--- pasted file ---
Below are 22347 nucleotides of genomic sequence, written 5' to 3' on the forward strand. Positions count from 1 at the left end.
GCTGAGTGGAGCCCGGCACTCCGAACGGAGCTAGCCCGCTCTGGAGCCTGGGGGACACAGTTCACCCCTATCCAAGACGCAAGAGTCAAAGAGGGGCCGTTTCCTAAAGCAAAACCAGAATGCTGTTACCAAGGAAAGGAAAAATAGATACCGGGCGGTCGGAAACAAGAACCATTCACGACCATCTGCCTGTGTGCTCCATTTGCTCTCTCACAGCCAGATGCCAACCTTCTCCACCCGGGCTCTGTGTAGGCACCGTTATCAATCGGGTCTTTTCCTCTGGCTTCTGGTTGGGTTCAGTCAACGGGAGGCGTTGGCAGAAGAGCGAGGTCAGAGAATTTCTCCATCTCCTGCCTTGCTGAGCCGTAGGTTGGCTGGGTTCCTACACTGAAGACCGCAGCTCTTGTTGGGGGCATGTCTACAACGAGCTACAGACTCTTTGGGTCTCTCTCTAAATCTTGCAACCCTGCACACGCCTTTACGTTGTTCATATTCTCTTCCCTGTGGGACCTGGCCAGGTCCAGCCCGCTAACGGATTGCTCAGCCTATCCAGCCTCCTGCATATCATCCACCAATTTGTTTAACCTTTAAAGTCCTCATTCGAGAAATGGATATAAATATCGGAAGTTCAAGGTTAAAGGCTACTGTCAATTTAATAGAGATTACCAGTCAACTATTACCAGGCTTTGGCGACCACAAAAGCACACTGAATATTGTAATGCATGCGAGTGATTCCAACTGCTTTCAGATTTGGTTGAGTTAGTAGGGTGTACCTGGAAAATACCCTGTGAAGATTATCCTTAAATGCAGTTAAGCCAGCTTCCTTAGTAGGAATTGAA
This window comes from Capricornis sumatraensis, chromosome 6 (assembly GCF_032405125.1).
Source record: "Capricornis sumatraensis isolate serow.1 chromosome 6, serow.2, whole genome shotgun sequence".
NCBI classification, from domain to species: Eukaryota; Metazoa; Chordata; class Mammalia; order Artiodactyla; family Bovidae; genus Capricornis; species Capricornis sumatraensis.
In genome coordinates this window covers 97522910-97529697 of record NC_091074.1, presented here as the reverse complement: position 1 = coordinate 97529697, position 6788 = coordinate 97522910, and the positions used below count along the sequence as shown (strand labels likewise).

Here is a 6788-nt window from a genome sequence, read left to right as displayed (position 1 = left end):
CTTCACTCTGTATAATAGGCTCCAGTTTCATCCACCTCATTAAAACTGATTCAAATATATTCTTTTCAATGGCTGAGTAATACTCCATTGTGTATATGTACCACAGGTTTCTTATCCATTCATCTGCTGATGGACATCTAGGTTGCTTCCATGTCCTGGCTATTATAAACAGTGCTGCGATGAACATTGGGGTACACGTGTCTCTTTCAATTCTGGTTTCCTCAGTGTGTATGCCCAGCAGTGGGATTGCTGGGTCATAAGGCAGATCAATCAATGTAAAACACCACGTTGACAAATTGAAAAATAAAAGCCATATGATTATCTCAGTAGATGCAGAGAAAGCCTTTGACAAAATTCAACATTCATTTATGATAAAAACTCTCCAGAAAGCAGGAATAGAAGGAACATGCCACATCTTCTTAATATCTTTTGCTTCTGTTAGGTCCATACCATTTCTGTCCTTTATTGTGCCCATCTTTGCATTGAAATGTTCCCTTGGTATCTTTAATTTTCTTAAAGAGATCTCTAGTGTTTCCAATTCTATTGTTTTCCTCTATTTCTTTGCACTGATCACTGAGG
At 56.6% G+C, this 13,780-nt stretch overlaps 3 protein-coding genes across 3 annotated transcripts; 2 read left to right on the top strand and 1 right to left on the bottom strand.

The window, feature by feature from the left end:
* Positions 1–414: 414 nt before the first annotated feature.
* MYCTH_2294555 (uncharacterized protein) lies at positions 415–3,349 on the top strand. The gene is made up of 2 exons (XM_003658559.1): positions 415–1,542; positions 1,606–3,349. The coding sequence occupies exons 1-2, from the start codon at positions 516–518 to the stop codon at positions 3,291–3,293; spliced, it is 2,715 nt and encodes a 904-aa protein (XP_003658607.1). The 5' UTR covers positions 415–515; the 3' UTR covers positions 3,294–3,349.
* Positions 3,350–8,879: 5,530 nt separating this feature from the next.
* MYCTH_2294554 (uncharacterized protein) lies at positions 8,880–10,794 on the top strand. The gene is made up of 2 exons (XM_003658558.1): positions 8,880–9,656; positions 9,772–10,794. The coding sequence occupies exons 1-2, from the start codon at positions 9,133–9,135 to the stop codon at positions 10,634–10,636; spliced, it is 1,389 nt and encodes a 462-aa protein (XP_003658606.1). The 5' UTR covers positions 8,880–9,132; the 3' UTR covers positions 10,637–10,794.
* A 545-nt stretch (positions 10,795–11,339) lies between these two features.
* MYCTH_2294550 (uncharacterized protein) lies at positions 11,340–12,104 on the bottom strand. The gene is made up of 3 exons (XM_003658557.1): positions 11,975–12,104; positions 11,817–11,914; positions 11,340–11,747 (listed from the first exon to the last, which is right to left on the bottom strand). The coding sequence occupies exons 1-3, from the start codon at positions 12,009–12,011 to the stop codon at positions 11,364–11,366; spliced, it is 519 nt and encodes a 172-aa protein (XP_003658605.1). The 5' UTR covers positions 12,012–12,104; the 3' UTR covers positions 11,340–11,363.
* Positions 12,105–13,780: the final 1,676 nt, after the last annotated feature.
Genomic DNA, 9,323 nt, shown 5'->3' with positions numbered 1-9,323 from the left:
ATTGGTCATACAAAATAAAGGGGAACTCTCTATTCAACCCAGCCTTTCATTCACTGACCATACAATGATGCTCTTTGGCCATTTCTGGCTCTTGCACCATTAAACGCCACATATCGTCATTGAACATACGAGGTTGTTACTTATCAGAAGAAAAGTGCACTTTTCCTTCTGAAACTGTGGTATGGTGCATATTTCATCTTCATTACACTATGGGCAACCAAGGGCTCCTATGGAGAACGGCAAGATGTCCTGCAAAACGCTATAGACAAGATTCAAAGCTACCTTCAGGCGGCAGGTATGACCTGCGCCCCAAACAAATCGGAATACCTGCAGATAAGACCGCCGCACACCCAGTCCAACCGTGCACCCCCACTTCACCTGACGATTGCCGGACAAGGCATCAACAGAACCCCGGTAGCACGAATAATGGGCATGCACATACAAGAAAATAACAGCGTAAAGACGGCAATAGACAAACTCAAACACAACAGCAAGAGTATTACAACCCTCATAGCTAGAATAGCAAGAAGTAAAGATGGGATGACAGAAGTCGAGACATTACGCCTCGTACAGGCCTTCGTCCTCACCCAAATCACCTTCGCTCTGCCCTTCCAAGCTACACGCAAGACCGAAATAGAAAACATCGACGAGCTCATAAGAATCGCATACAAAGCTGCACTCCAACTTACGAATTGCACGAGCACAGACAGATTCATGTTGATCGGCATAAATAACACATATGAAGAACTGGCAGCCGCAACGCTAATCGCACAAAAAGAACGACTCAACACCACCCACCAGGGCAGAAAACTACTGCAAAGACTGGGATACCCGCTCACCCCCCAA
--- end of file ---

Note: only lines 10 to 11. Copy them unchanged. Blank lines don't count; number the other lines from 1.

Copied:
The window, feature by feature from the left end:
* Positions 1–414: 414 nt before the first annotated feature.